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Professor Dennis Dalton
«Power over People: Classical and Modern Political Theory, Part 1 & 2 (The Great Courses: Philosophy & Intellectual History) AUDIO BOOK»
The Teaching Company | ISBN 978-1565851016 | (1991) | mp3 | 53 Kbps (VBR) | (25 x 5 + 14) MB | English
Barnard College/Columbia University
Course Number 443-16 lectures (45 minutes/lecture)
This course contrasts two conflicting views that have long shaped political theory and practiceidealism and realism. The debate between them starts with the origins of philosophy in ancient India and Greece, and can be traced right through to the 20th centurys most extreme examples of idealism and realism, Gandhi and Hitler.
Socrates, Plato, Aristotle, Machiavelli, Marx, Gandhiyou might call them the world's original "power players." These exceptional thinkers sculpted, piece by piece, Western political thought from its inception in 5th-century (B.C.) Athens to the present day.
The Basic Question of Politics
In so doing, they grappled with such imposing questions as: What is the correct relationship of the individual to society? What is the connection between individual freedom and social and political authority? Are human beings fundamentally equal or unequal?
In 16 thought-provoking lectures, Professor Dennis Dalton discusses and illuminates these seminal theories of power, formulated by several of history's greatest minds.
Realists versus Idealists
Professor Dalton traces two distinct schools of political theory, idealism and realism, from their roots in ancient India and Greece through their impact on the lives and ideas of the 20th century's most charismatic, yet utterly disparate, leaders: Adolf Hitler and Mahatma Gandhi.
All told, it took some 2,500 years for the debate chronicled in Power Over People to reach its present maturity. With these engaging lectures, delivered by an uncommonly articulate and knowledgeable professor, you will come to thoroughly comprehend that debate and its many nuances.
Lecture 1: The Hindu Vision of Life
Lecture 2: Thucydides and the Peloponnesian War
Lecture 3: Law and Rule in Sophocles' Antigone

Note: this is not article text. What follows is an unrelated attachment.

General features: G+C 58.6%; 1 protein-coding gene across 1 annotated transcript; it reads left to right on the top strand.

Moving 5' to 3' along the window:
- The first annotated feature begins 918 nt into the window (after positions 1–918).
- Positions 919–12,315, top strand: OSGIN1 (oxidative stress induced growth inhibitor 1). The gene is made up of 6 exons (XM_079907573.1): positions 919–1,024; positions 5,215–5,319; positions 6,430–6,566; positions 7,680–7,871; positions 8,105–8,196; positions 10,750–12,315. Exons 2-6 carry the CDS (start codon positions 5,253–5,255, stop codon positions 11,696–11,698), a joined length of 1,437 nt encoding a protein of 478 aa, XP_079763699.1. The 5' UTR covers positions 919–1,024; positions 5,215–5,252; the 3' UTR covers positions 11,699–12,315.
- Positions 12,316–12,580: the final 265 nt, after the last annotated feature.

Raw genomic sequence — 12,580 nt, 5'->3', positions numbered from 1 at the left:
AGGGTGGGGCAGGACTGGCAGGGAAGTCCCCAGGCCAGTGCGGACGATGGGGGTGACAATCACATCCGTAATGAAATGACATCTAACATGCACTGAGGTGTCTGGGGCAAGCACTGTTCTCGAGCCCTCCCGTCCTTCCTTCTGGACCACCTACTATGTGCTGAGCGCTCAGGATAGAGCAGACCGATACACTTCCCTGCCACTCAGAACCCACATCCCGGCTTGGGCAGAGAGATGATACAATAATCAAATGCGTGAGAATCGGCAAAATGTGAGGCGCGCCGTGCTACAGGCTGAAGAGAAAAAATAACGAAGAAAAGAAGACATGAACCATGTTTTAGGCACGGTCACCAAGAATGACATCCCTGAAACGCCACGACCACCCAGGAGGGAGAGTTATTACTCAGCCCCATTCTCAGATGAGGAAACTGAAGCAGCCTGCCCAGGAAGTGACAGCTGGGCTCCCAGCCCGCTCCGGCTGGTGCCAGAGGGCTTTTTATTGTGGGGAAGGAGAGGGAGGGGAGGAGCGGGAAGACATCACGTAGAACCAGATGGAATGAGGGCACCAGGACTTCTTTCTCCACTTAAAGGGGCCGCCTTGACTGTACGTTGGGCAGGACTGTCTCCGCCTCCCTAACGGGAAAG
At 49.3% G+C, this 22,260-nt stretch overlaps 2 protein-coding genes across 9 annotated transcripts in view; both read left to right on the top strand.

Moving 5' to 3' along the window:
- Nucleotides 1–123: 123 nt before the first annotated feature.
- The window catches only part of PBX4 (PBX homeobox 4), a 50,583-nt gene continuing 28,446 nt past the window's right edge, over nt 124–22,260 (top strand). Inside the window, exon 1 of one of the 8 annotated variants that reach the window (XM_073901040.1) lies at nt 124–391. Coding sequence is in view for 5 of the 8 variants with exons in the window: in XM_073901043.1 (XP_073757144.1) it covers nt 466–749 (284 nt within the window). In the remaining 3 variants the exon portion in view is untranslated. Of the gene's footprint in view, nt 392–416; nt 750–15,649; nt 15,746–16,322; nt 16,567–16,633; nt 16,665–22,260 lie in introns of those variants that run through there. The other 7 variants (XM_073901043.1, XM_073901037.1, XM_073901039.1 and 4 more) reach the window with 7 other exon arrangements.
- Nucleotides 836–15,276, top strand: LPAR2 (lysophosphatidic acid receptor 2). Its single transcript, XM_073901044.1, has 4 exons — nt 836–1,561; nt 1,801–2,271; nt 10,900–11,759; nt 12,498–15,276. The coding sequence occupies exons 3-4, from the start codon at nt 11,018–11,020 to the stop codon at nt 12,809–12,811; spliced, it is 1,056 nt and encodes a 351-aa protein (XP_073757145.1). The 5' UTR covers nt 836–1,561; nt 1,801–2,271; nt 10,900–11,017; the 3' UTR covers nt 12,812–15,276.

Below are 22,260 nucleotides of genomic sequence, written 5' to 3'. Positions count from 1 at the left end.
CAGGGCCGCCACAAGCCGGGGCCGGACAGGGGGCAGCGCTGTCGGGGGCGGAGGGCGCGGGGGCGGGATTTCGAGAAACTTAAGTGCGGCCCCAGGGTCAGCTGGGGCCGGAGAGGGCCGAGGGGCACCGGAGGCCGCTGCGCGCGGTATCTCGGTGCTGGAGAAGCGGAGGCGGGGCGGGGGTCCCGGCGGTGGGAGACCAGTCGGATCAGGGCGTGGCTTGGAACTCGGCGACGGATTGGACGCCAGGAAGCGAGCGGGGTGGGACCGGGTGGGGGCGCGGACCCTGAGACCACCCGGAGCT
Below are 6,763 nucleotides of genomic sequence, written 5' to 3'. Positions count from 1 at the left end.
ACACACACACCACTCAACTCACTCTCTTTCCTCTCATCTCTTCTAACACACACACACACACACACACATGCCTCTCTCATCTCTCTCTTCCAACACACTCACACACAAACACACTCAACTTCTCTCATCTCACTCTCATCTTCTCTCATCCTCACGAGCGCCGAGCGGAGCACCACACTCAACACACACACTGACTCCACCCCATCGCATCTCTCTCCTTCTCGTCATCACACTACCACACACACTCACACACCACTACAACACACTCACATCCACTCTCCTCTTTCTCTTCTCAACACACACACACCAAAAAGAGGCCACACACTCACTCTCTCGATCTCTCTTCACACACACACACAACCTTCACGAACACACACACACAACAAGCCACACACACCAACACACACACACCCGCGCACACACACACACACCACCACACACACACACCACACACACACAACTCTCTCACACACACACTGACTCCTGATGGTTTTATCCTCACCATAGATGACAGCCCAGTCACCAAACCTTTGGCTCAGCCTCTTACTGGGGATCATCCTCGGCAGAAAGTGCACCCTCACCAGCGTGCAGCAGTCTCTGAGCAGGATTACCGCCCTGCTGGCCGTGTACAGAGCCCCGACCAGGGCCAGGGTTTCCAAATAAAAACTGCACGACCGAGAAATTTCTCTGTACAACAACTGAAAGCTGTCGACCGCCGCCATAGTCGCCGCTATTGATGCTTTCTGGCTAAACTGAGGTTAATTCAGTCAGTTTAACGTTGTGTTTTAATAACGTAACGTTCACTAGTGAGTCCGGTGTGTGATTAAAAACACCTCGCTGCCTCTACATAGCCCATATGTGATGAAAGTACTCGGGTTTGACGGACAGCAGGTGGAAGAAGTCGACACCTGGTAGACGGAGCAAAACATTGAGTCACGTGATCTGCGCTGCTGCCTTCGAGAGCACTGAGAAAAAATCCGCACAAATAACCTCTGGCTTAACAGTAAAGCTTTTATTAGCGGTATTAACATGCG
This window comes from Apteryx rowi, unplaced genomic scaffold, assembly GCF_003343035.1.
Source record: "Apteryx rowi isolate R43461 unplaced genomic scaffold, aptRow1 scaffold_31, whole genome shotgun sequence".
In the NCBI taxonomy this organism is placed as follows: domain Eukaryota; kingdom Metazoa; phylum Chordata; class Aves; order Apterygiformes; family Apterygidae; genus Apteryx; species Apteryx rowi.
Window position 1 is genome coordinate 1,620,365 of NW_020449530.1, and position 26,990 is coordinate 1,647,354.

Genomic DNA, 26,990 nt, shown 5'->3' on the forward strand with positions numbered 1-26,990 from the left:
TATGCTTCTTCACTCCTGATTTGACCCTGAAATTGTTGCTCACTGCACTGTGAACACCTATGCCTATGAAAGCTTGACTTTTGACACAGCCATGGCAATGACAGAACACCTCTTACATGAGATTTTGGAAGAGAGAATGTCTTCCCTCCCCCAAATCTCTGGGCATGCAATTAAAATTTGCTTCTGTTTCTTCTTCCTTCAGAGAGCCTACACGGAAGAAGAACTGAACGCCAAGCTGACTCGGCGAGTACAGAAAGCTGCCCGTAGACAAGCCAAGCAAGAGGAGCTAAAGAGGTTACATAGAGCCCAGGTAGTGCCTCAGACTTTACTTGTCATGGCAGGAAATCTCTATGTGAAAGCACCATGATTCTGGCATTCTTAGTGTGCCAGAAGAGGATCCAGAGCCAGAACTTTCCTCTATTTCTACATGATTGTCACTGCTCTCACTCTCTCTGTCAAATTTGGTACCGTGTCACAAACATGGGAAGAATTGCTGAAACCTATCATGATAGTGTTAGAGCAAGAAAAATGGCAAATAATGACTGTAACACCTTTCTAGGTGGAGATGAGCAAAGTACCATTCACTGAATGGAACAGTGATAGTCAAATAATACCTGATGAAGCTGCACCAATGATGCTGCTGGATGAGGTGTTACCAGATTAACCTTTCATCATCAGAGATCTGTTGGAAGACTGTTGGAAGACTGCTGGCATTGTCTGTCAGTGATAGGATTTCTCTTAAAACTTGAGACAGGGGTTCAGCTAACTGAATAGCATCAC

Lecture 4: Socrates and the Socratic Quest
Lecture 5: PlatoIdealism and Power, Part I
Lecture 6: PlatoIdealism and Power, Part II
Lecture 7: Aristotle's Critique of Plato's Republic
Lecture 8: Machiavelli's Theory of Power Politics
Lecture 9: Rousseau's Theory of Human Nature and Society
Lecture 10: Marx's Critique of Capitalism and the Solution of Communism
Lecture 11: Freud's Theory of Human Nature and Civilization
Lecture 12: Thoreau's Theory of Civil Disobedience
Lecture 13: Dostoyevsky's Grand Inquisitor
Lecture 14: The Idea of Anarchism and the Example of Emma Goldman
Lecture 15: Hitler's Use of Power
Lecture 16: Gandhi's Use of Power
About the author
Dennis G. Dalton, Ph.D., received his bachelors degree from Rutgers University in 1960 and did postgraduate work at the University of Chicago. In 1965, he earned his Ph.D. in political theory from the University of London. Professor Dalton has been honored with numerous scholarships and grants, including a grant in 1975 from the American Council of Learned Societies for his research in South Africa, a senior fellowship in 1975 with the American Institute of Indian Studies for his research in India, and a Gandhi Peace Foundation Grant in 1970 for his participation in an International Seminar in Delhi, India. Between 1964 and 1966 he was a review editor for the Journal of Developmental Studies (London), and between 1969 and 1975 he served as a U.S. correspondent for the South Asian Review (London).
Professor Daltons fields of interest include political theory (classical and modern, Western and Asian); the politics of South Asia (particularly the Indian nationalist movement); and ideologies of modern political movements with reference to Europe, India, China, and Africa. He has written numerous articles about all of those subjects. Professor Dalton has edited and contributed to more than a dozen publications, and he is the author of The Indian Idea of Freedom (1982). He is a member of both the American Political Science Association and the Association for Asian Studies